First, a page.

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Buchbauer & McGuire, PC

110 North Braddock Street
Winchester, VA 22601-3914

Telephone

(540) 722-2300

Fax

(540) 722-3174

Our Office Hours

Monday – Friday
8:00am – 5:00pm

E-mail Us

Via online inquiry form

Buchbauer and McGuire: 110 North Braddock Street, Winchester, VA 22601-3914

Buchbauer and McGuire Practice Areas

Adoption

Buchbauer & McGuire is pleased to have experienced part of the joys of adoption by representing adoptive parents.  Our clients have included parents adding to their family through parental placement adoptions, adoptions through the Department of Social Services, and international adoptions.

In a parental placement adoption, the adoptive parents typically enter into an Entrustment Agreement with the birth parents authorizing the adoptive parents to care for the child.  The next stage of the parental placement adoption takes place in the Juvenile and Domestic Relations District Court, where the Court accepts the birth parents’ consent to the adoption.  Following an interlocutory period of six months, the adoptive parents then proceed to obtain a Final Order of Adoption in the Circuit Court.  Virginia law relating to parental placement adoptions is very detailed, and the attorneys of Buchbauer & McGuire have extensive experience with the statute.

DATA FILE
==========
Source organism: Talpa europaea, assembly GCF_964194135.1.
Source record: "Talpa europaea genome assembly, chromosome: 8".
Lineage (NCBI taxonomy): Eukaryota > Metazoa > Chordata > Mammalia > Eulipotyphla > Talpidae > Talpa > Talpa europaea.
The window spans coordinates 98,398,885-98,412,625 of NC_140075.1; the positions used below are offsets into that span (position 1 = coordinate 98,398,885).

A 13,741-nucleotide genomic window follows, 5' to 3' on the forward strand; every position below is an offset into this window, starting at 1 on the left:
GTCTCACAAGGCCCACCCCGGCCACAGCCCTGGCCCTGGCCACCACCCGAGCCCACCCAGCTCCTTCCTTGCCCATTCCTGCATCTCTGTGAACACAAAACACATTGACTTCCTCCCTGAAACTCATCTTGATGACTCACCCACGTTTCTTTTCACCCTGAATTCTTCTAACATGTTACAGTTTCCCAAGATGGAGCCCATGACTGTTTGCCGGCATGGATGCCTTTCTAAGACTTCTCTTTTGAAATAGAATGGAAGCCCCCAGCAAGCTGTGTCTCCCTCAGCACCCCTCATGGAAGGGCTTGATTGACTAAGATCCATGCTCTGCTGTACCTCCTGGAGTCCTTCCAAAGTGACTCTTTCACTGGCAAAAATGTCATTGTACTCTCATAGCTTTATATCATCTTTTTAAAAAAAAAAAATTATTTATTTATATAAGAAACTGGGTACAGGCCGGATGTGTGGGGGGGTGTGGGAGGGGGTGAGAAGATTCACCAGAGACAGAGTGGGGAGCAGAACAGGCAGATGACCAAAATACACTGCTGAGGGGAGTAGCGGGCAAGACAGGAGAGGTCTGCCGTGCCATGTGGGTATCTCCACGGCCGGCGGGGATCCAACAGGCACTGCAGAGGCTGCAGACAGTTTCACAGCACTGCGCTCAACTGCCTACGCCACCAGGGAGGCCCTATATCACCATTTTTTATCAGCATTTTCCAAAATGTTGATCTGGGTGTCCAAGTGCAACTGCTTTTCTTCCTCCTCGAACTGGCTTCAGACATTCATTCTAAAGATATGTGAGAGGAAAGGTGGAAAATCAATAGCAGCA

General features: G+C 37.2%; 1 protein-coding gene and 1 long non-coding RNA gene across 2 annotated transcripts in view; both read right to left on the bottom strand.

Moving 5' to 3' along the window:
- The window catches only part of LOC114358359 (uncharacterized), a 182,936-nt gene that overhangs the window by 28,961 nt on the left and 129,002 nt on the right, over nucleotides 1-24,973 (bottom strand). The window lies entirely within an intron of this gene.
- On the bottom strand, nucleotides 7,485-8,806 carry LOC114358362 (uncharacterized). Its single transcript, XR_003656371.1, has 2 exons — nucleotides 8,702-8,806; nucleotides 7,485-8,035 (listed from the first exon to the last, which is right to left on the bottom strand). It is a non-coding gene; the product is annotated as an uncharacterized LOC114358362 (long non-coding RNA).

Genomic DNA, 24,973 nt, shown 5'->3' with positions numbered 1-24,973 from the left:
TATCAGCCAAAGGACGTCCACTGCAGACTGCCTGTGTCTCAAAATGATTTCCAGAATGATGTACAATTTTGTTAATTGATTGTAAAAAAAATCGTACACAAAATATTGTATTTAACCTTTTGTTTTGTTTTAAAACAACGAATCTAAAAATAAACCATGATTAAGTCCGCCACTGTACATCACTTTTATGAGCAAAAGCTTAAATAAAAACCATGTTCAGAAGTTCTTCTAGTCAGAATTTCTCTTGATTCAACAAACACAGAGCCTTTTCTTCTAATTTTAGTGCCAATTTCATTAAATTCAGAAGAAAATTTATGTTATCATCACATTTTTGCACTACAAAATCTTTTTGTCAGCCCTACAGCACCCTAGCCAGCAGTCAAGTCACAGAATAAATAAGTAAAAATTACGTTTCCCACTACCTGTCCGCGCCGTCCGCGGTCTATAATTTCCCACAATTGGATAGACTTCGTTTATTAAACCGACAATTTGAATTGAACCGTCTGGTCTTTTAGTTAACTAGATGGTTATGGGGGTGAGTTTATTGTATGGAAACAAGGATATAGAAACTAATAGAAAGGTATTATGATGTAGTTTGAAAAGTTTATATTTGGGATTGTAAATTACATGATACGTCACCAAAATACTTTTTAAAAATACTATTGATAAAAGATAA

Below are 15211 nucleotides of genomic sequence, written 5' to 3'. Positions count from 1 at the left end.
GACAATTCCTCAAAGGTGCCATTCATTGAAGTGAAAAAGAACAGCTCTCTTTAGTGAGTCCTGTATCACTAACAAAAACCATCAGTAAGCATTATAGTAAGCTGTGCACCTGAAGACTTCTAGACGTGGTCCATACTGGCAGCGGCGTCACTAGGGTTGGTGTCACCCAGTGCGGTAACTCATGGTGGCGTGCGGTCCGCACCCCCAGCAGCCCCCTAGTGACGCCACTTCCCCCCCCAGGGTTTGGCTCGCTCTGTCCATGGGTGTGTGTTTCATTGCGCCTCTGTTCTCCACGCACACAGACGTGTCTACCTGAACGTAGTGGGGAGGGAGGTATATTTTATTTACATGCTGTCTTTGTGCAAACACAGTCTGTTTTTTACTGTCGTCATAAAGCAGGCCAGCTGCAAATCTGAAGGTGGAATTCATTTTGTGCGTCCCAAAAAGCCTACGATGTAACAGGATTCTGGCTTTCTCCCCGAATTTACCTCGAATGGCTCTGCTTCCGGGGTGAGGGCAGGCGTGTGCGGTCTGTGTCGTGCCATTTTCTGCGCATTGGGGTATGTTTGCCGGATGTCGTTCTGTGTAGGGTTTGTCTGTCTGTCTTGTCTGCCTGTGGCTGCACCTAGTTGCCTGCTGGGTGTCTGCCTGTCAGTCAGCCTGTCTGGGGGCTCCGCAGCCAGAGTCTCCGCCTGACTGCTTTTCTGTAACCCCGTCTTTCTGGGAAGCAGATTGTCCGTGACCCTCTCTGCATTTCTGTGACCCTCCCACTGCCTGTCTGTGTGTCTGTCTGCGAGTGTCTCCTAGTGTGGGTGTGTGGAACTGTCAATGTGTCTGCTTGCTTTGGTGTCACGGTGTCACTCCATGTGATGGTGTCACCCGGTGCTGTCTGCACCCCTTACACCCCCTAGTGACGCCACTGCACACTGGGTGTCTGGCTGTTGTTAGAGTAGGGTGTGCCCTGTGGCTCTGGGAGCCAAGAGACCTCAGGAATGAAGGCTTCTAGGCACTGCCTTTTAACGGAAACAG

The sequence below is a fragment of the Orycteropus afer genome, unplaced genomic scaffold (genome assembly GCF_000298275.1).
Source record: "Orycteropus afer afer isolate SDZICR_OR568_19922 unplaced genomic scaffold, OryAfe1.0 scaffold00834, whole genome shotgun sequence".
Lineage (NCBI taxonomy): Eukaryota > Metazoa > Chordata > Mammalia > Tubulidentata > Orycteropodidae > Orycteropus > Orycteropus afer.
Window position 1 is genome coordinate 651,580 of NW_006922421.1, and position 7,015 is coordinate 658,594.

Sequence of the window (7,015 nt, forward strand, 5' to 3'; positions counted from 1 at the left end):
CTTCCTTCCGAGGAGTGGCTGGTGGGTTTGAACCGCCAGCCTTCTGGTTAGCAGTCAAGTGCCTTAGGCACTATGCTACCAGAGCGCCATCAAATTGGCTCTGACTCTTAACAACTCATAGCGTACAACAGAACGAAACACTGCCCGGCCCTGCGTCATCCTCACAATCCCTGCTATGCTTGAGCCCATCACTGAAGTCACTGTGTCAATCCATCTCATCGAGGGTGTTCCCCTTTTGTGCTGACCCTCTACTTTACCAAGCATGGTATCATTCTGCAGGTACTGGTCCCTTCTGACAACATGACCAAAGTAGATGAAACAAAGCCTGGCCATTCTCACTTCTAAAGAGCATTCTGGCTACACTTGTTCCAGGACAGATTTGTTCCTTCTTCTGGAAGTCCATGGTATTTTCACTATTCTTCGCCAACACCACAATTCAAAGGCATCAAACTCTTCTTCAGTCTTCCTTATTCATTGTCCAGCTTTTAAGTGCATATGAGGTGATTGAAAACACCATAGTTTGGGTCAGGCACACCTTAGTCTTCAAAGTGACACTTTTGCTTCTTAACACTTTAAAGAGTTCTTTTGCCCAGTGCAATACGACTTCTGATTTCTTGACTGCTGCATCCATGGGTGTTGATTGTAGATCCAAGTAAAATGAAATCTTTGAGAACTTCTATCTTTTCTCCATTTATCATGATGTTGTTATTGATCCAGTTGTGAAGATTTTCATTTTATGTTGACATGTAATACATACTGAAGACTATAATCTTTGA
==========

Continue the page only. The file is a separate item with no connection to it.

Some families grow through the adoption of a child through the Department of Social Services.  Often this happens when a family has been fostering a child who becomes available for adoption.  In these adoptions, the Department of Social Services petitions the Court to terminate the rights of the birth parents and, if the Court does so, the adoption may proceed.

While international adoptions vary by country, the adoption often is finalized in the child’s country of origin.  While re-adoption in Virginia is not required in such a case, many adoptive parents choose to do so in order to obtain a birth certificate for their child that is in English.

Alternative Dispute Resolution

As experienced litigation attorneys, we know that litigation should be the last option for resolving a conflict. Several alternatives exist, including negotiation, mediation and collaboration.

In a traditional negotiation, each party strives to reach an agreement out of court. The negotiation may take place through conference calls, the exchange of letters or a settlement conference. Negotiation often involves as much advocacy and strategy as litigation but empowers the parties to craft the settlement that best serves their needs.

Mediation is a process guided by a neutral third party who is trained in conflict resolution and usually is familiar with the subject matter of the conflict. While mediators often are lawyers, it is not a requirement. The parties may have legal representation during the mediation or they may choose not to include their attorneys until an agreement is ready to be drafted or reviewed.